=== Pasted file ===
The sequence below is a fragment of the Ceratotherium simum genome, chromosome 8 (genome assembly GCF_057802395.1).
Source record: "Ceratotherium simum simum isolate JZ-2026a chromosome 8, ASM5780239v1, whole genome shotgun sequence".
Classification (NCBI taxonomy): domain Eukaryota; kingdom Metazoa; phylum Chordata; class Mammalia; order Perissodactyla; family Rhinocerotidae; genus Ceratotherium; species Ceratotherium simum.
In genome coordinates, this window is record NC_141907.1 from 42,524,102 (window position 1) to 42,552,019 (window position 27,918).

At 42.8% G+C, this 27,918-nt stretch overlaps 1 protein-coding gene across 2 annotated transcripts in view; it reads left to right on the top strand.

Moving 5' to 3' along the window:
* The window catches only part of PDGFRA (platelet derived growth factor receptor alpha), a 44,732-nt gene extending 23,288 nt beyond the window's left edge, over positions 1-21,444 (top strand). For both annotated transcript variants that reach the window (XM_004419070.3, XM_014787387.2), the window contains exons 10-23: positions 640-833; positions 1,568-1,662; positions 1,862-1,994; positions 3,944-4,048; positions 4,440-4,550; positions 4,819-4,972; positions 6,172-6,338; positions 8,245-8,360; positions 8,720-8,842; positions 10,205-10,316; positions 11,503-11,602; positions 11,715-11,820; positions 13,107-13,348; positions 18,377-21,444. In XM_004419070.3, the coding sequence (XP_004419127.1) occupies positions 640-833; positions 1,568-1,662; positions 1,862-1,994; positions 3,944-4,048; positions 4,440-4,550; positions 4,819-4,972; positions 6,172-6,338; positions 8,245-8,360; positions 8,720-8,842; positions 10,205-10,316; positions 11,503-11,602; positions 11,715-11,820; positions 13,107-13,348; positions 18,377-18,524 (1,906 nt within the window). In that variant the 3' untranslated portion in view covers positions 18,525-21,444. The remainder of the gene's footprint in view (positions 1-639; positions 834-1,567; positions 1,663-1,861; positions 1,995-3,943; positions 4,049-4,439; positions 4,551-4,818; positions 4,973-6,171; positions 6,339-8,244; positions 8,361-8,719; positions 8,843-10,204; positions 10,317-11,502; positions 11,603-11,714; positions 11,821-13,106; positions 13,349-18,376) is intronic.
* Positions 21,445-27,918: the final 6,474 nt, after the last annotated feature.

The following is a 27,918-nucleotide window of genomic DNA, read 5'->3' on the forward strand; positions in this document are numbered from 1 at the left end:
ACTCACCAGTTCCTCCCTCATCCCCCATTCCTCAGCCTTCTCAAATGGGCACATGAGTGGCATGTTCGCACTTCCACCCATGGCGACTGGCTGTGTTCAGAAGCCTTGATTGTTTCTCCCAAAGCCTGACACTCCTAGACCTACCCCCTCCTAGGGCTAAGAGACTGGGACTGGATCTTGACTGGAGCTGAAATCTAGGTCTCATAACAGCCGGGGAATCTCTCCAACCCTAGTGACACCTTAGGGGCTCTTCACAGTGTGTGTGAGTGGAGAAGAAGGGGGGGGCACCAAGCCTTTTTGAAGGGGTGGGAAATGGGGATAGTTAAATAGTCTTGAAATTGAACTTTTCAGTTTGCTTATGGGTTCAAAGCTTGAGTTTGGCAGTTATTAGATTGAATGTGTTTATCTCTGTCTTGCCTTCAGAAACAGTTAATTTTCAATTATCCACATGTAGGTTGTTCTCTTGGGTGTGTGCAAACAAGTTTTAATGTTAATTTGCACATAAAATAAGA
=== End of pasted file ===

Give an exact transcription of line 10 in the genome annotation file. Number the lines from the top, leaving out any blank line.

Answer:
ACTCACCAGTTCCTCCCTCATCCCCCATTCCTCAGCCTTCTCAAATGGGCACATGAGTGGCATGTTCGCACTTCCACCCATGGCGACTGGCTGTGTTCAGAAGCCTTGATTGTTTCTCCCAAAGCCTGACACTCCTAGACCTACCCCCTCCTAGGGCTAAGAGACTGGGACTGGATCTTGACTGGAGCTGAAATCTAGGTCTCATAACAGCCGGGGAATCTCTCCAACCCTAGTGACACCTTAGGGGCTCTTCACAGTGTGTGTGAGTGGAGAAGAAGGGGGGGGCACCAAGCCTTTTTGAAGGGGTGGGAAATGGGGATAGTTAAATAGTCTTGAAATTGAACTTTTCAGTTTGCTTATGGGTTCAAAGCTTGAGTTTGGCAGTTATTAGATTGAATGTGTTTATCTCTGTCTTGCCTTCAGAAACAGTTAATTTTCAATTATCCACATGTAGGTTGTTCTCTTGGGTGTGTGCAAACAAGTTTTAATGTTAATTTGCACATAAAATAAGA